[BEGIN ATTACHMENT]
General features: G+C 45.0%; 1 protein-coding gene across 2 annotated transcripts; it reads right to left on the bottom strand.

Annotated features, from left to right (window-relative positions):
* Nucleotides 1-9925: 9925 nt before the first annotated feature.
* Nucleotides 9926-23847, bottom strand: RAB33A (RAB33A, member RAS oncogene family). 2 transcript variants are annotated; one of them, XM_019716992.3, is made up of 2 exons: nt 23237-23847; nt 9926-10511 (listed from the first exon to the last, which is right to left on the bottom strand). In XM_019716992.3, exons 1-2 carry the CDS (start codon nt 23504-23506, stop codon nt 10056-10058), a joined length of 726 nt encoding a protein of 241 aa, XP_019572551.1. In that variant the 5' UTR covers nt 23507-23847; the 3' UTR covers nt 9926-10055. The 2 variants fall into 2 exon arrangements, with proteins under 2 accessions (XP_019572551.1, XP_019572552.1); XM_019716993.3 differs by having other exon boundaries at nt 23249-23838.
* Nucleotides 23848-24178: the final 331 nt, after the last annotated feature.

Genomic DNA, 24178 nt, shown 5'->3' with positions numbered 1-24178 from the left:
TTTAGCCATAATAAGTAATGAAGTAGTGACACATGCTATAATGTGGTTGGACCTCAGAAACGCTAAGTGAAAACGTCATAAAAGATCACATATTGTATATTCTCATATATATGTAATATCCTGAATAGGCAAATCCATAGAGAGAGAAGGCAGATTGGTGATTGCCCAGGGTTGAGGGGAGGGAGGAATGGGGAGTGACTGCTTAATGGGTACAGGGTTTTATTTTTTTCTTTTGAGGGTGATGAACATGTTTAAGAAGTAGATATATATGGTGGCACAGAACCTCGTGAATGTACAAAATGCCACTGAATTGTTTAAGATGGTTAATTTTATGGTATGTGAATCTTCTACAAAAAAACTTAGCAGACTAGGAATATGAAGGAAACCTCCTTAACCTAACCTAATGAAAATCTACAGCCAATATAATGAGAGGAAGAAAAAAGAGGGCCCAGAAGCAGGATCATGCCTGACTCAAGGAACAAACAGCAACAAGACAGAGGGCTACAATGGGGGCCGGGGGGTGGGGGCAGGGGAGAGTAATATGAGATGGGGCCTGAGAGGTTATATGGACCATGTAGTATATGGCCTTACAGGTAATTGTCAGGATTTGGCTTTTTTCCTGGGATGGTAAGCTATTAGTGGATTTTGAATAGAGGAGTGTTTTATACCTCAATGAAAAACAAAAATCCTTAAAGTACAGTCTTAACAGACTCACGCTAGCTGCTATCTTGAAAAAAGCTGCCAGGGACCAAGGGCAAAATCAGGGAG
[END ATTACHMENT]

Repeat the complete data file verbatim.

General features: G+C 45.0%; 1 protein-coding gene across 2 annotated transcripts; it reads right to left on the bottom strand.

Annotated features, from left to right (window-relative positions):
* Nucleotides 1-9925: 9925 nt before the first annotated feature.
* Nucleotides 9926-23847, bottom strand: RAB33A (RAB33A, member RAS oncogene family). 2 transcript variants are annotated; one of them, XM_019716992.3, is made up of 2 exons: nt 23237-23847; nt 9926-10511 (listed from the first exon to the last, which is right to left on the bottom strand). In XM_019716992.3, exons 1-2 carry the CDS (start codon nt 23504-23506, stop codon nt 10056-10058), a joined length of 726 nt encoding a protein of 241 aa, XP_019572551.1. In that variant the 5' UTR covers nt 23507-23847; the 3' UTR covers nt 9926-10055. The 2 variants fall into 2 exon arrangements, with proteins under 2 accessions (XP_019572551.1, XP_019572552.1); XM_019716993.3 differs by having other exon boundaries at nt 23249-23838.
* Nucleotides 23848-24178: the final 331 nt, after the last annotated feature.

Genomic DNA, 24178 nt, shown 5'->3' with positions numbered 1-24178 from the left:
TTTAGCCATAATAAGTAATGAAGTAGTGACACATGCTATAATGTGGTTGGACCTCAGAAACGCTAAGTGAAAACGTCATAAAAGATCACATATTGTATATTCTCATATATATGTAATATCCTGAATAGGCAAATCCATAGAGAGAGAAGGCAGATTGGTGATTGCCCAGGGTTGAGGGGAGGGAGGAATGGGGAGTGACTGCTTAATGGGTACAGGGTTTTATTTTTTTCTTTTGAGGGTGATGAACATGTTTAAGAAGTAGATATATATGGTGGCACAGAACCTCGTGAATGTACAAAATGCCACTGAATTGTTTAAGATGGTTAATTTTATGGTATGTGAATCTTCTACAAAAAAACTTAGCAGACTAGGAATATGAAGGAAACCTCCTTAACCTAACCTAATGAAAATCTACAGCCAATATAATGAGAGGAAGAAAAAAGAGGGCCCAGAAGCAGGATCATGCCTGACTCAAGGAACAAACAGCAACAAGACAGAGGGCTACAATGGGGGCCGGGGGGTGGGGGCAGGGGAGAGTAATATGAGATGGGGCCTGAGAGGTTATATGGACCATGTAGTATATGGCCTTACAGGTAATTGTCAGGATTTGGCTTTTTTCCTGGGATGGTAAGCTATTAGTGGATTTTGAATAGAGGAGTGTTTTATACCTCAATGAAAAACAAAAATCCTTAAAGTACAGTCTTAACAGACTCACGCTAGCTGCTATCTTGAAAAAAGCTGCCAGGGACCAAGGGCAAAATCAGGGAG